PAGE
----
Gold Snuff Box made by Garrard of London, designed by Lady Clementine Beit 1989.
What do you give the man who has everything? For Lady Clementine, on the occasion of their 50th Wedding anniversay in 1989, designing an intricate miniature gold box depicting their much loved home at Russborough, was the perfect choice.
Showcasing not only Clementine's talent for design, but also the pride she and her husband clearly held for Russborough, this charming little gold snuff box, a fond favourite in our Collection, depicts the front entrance of Russborough surrounded by the Beit family coat of arms.
The image is engraved directly into the metal with an incredible eye towards detail, it is itself similar to the kind of drawing one might expect from a draughtsman, likely done by either Garrard & Co. or possibly even Clementine herself as the gold box is her design. Given as a gift to her husband, Sir Alfred, on their fiftieth anniversary, and made of gold, not silver, as gold is the traditional symbol of a marriage entering its fifth decade.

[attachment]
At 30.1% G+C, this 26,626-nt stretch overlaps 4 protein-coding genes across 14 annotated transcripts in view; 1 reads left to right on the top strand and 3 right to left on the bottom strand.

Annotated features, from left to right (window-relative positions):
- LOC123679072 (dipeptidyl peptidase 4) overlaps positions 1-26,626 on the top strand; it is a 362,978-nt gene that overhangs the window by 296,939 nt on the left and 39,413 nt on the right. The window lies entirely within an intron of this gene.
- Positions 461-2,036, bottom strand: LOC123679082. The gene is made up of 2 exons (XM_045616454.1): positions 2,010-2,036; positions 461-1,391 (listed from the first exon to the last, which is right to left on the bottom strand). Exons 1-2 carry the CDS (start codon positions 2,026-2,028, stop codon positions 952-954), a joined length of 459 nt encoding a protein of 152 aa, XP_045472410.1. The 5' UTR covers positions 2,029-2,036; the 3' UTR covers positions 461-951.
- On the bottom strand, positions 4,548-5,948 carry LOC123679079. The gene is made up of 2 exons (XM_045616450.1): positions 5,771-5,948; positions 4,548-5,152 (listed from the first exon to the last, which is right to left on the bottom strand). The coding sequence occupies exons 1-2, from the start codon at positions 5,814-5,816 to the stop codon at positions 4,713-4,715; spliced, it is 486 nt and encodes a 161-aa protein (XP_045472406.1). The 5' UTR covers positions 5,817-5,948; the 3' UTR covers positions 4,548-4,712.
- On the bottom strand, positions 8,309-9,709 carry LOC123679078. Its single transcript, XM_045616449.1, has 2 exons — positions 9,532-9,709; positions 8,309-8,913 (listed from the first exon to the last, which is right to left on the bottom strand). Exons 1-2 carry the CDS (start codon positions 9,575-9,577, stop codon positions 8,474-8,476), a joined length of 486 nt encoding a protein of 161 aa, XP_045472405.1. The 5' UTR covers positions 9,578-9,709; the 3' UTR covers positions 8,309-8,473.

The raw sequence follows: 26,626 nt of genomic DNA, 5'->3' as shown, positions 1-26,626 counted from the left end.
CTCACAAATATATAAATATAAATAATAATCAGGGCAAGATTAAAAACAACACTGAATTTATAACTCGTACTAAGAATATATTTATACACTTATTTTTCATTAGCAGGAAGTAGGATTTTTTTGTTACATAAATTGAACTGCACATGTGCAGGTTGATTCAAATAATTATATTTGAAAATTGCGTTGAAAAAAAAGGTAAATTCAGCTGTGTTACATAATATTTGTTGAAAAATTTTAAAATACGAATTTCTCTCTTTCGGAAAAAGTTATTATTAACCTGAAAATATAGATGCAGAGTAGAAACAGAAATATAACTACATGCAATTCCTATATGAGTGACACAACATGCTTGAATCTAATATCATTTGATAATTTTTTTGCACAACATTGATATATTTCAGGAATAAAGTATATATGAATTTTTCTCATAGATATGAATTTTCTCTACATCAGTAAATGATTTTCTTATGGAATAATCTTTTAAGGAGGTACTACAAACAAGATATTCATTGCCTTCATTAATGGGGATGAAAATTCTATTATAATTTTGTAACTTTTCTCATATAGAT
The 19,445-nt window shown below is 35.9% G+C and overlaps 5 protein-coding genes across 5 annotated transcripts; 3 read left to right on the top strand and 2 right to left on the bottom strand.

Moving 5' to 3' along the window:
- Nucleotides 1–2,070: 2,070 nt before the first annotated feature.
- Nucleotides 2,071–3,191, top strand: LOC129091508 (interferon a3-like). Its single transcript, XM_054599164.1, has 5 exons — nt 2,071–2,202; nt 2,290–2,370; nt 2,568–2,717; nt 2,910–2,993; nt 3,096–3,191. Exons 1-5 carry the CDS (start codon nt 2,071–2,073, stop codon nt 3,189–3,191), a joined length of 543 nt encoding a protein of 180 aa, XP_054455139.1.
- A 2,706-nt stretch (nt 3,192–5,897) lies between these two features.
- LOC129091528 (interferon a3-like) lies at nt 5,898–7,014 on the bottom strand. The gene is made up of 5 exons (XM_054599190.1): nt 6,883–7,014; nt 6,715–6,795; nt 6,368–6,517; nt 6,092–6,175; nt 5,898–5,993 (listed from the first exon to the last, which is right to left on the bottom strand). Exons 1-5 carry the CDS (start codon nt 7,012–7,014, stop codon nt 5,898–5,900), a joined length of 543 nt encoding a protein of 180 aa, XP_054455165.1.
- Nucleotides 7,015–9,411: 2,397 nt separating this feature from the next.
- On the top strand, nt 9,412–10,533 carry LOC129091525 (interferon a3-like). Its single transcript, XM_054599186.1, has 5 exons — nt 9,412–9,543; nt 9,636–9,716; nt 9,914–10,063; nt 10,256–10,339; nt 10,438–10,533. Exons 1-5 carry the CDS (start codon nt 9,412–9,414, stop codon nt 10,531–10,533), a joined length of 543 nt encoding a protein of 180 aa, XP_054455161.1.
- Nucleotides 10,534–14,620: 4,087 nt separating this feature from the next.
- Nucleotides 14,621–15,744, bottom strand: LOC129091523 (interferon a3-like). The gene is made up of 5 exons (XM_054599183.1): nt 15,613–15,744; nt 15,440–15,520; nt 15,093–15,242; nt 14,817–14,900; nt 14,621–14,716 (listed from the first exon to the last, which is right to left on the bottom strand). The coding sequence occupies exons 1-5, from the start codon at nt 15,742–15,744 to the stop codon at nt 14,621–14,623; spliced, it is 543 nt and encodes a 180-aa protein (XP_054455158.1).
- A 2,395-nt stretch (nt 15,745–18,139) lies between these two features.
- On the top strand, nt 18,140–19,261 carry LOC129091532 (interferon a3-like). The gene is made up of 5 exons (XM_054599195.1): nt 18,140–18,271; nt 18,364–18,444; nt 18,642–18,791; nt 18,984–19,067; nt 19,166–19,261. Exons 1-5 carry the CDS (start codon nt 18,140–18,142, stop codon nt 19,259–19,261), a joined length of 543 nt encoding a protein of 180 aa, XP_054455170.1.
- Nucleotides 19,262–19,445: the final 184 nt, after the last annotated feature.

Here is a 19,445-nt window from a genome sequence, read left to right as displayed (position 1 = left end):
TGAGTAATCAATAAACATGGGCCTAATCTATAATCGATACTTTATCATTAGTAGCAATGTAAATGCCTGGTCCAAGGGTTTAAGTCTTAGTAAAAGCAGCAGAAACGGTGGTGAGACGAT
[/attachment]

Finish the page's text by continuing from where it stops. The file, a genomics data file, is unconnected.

The French words below the family crest say it best, ‘fait bien fait’, literally ‘done well done.’, an achievement on an achievement, clearly not just a long-lasting marriage, but a happy one too. The depiction of Russborough seems like the same one might make on their initial approach and conjures the impression that it’s reminiscent of the Beit’s first view of the house. Perhaps a memory of the first time they arrived here, a place they would make their home for the rest of their lives.
The affection the Beits had for Russborough is hard to downplay, and as time went on, their attachment to the house seems to have become central to their identity. This can be argued in numerous ways, but we can see this here from the prominence the house plays in the display, and the present, but noticeably smaller coat of arms.
Whether intentional or not, this expresses a certain viewpoint that the house itself came to represent more about Sir Alfred Beit than the name Beit. It was from Russborough that Sir Alfred solidified his many endeavours favouring the arts, and his family’s legacy has become epitomised through the house.
It is a tragically fitting item too, as less than six years after receiving this gift, Sir Alfred would die of natural causes. He and Clementine never had children, and in the end, Russborough serves as a living memory of their story together as much as the individuals themselves.